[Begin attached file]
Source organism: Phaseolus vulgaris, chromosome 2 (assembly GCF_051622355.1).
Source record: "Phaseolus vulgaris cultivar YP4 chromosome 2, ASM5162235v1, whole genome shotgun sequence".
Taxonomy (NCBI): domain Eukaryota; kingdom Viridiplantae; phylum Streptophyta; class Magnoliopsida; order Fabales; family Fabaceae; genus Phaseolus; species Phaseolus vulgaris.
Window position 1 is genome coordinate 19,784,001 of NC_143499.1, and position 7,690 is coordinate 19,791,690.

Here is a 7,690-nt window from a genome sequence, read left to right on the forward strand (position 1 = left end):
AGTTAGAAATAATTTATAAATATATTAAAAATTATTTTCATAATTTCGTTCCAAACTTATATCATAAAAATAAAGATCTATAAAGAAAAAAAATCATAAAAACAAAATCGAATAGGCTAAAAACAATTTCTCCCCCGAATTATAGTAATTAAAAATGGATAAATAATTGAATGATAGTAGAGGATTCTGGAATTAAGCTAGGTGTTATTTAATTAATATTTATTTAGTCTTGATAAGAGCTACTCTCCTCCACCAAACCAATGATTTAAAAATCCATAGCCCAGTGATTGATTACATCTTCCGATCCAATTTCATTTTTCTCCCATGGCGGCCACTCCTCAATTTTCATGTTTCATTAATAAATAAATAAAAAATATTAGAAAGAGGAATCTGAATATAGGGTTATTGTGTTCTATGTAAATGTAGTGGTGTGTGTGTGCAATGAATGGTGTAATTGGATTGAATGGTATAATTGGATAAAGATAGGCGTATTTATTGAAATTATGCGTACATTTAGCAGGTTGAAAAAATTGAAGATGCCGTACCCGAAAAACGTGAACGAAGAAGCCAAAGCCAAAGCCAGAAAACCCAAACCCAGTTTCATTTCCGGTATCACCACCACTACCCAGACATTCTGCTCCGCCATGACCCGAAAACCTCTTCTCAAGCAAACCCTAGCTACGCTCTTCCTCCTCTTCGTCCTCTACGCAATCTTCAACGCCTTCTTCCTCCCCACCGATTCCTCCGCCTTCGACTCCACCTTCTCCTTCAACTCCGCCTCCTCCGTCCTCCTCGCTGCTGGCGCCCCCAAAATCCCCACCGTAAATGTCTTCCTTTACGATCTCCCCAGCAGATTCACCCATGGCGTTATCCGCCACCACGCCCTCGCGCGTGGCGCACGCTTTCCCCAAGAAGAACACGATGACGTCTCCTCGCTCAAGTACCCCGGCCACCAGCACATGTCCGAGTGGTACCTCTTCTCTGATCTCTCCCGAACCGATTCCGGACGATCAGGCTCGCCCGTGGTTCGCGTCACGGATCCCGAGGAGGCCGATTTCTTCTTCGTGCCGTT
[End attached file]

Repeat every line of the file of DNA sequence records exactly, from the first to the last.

Source organism: Phaseolus vulgaris, chromosome 2 (assembly GCF_051622355.1).
Source record: "Phaseolus vulgaris cultivar YP4 chromosome 2, ASM5162235v1, whole genome shotgun sequence".
Taxonomy (NCBI): domain Eukaryota; kingdom Viridiplantae; phylum Streptophyta; class Magnoliopsida; order Fabales; family Fabaceae; genus Phaseolus; species Phaseolus vulgaris.
Window position 1 is genome coordinate 19,784,001 of NC_143499.1, and position 7,690 is coordinate 19,791,690.

Here is a 7,690-nt window from a genome sequence, read left to right on the forward strand (position 1 = left end):
AGTTAGAAATAATTTATAAATATATTAAAAATTATTTTCATAATTTCGTTCCAAACTTATATCATAAAAATAAAGATCTATAAAGAAAAAAAATCATAAAAACAAAATCGAATAGGCTAAAAACAATTTCTCCCCCGAATTATAGTAATTAAAAATGGATAAATAATTGAATGATAGTAGAGGATTCTGGAATTAAGCTAGGTGTTATTTAATTAATATTTATTTAGTCTTGATAAGAGCTACTCTCCTCCACCAAACCAATGATTTAAAAATCCATAGCCCAGTGATTGATTACATCTTCCGATCCAATTTCATTTTTCTCCCATGGCGGCCACTCCTCAATTTTCATGTTTCATTAATAAATAAATAAAAAATATTAGAAAGAGGAATCTGAATATAGGGTTATTGTGTTCTATGTAAATGTAGTGGTGTGTGTGTGCAATGAATGGTGTAATTGGATTGAATGGTATAATTGGATAAAGATAGGCGTATTTATTGAAATTATGCGTACATTTAGCAGGTTGAAAAAATTGAAGATGCCGTACCCGAAAAACGTGAACGAAGAAGCCAAAGCCAAAGCCAGAAAACCCAAACCCAGTTTCATTTCCGGTATCACCACCACTACCCAGACATTCTGCTCCGCCATGACCCGAAAACCTCTTCTCAAGCAAACCCTAGCTACGCTCTTCCTCCTCTTCGTCCTCTACGCAATCTTCAACGCCTTCTTCCTCCCCACCGATTCCTCCGCCTTCGACTCCACCTTCTCCTTCAACTCCGCCTCCTCCGTCCTCCTCGCTGCTGGCGCCCCCAAAATCCCCACCGTAAATGTCTTCCTTTACGATCTCCCCAGCAGATTCACCCATGGCGTTATCCGCCACCACGCCCTCGCGCGTGGCGCACGCTTTCCCCAAGAAGAACACGATGACGTCTCCTCGCTCAAGTACCCCGGCCACCAGCACATGTCCGAGTGGTACCTCTTCTCTGATCTCTCCCGAACCGATTCCGGACGATCAGGCTCGCCCGTGGTTCGCGTCACGGATCCCGAGGAGGCCGATTTCTTCTTCGTGCCGTT